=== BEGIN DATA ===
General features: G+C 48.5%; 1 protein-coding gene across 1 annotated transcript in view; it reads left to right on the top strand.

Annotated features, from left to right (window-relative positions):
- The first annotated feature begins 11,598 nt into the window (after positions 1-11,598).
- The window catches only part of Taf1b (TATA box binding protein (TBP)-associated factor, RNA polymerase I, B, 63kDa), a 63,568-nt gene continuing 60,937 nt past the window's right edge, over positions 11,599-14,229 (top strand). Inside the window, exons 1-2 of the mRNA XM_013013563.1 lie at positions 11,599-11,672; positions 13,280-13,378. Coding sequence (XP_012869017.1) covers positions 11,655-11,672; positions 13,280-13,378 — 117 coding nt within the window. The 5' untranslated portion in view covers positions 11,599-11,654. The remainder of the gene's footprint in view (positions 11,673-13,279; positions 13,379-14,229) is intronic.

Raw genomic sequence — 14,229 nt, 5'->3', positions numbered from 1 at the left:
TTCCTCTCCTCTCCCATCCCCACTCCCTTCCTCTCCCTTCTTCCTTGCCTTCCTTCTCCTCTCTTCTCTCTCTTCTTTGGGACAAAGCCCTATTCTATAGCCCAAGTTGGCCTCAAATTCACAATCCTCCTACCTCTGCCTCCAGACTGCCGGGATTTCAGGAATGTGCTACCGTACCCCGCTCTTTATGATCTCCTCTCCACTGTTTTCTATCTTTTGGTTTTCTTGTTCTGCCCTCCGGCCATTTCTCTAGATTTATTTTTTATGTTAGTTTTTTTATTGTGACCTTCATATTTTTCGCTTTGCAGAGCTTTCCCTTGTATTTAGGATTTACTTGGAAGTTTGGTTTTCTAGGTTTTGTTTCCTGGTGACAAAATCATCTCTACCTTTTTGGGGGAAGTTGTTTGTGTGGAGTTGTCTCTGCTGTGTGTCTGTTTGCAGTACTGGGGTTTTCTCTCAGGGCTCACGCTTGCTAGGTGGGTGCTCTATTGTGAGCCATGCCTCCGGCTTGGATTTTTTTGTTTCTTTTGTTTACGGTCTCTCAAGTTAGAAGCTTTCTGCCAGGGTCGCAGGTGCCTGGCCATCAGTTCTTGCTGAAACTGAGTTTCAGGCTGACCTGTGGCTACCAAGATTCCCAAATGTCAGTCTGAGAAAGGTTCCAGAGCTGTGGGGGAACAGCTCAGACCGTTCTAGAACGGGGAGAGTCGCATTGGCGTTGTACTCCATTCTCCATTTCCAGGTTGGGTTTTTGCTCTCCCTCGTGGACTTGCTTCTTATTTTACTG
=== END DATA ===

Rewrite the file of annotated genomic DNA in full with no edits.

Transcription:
General features: G+C 48.5%; 1 protein-coding gene across 1 annotated transcript in view; it reads left to right on the top strand.

Annotated features, from left to right (window-relative positions):
- The first annotated feature begins 11,598 nt into the window (after positions 1-11,598).
- The window catches only part of Taf1b (TATA box binding protein (TBP)-associated factor, RNA polymerase I, B, 63kDa), a 63,568-nt gene continuing 60,937 nt past the window's right edge, over positions 11,599-14,229 (top strand). Inside the window, exons 1-2 of the mRNA XM_013013563.1 lie at positions 11,599-11,672; positions 13,280-13,378. Coding sequence (XP_012869017.1) covers positions 11,655-11,672; positions 13,280-13,378 — 117 coding nt within the window. The 5' untranslated portion in view covers positions 11,599-11,654. The remainder of the gene's footprint in view (positions 11,673-13,279; positions 13,379-14,229) is intronic.

Raw genomic sequence — 14,229 nt, 5'->3', positions numbered from 1 at the left:
TTCCTCTCCTCTCCCATCCCCACTCCCTTCCTCTCCCTTCTTCCTTGCCTTCCTTCTCCTCTCTTCTCTCTCTTCTTTGGGACAAAGCCCTATTCTATAGCCCAAGTTGGCCTCAAATTCACAATCCTCCTACCTCTGCCTCCAGACTGCCGGGATTTCAGGAATGTGCTACCGTACCCCGCTCTTTATGATCTCCTCTCCACTGTTTTCTATCTTTTGGTTTTCTTGTTCTGCCCTCCGGCCATTTCTCTAGATTTATTTTTTATGTTAGTTTTTTTATTGTGACCTTCATATTTTTCGCTTTGCAGAGCTTTCCCTTGTATTTAGGATTTACTTGGAAGTTTGGTTTTCTAGGTTTTGTTTCCTGGTGACAAAATCATCTCTACCTTTTTGGGGGAAGTTGTTTGTGTGGAGTTGTCTCTGCTGTGTGTCTGTTTGCAGTACTGGGGTTTTCTCTCAGGGCTCACGCTTGCTAGGTGGGTGCTCTATTGTGAGCCATGCCTCCGGCTTGGATTTTTTTGTTTCTTTTGTTTACGGTCTCTCAAGTTAGAAGCTTTCTGCCAGGGTCGCAGGTGCCTGGCCATCAGTTCTTGCTGAAACTGAGTTTCAGGCTGACCTGTGGCTACCAAGATTCCCAAATGTCAGTCTGAGAAAGGTTCCAGAGCTGTGGGGGAACAGCTCAGACCGTTCTAGAACGGGGAGAGTCGCATTGGCGTTGTACTCCATTCTCCATTTCCAGGTTGGGTTTTTGCTCTCCCTCGTGGACTTGCTTCTTATTTTACTG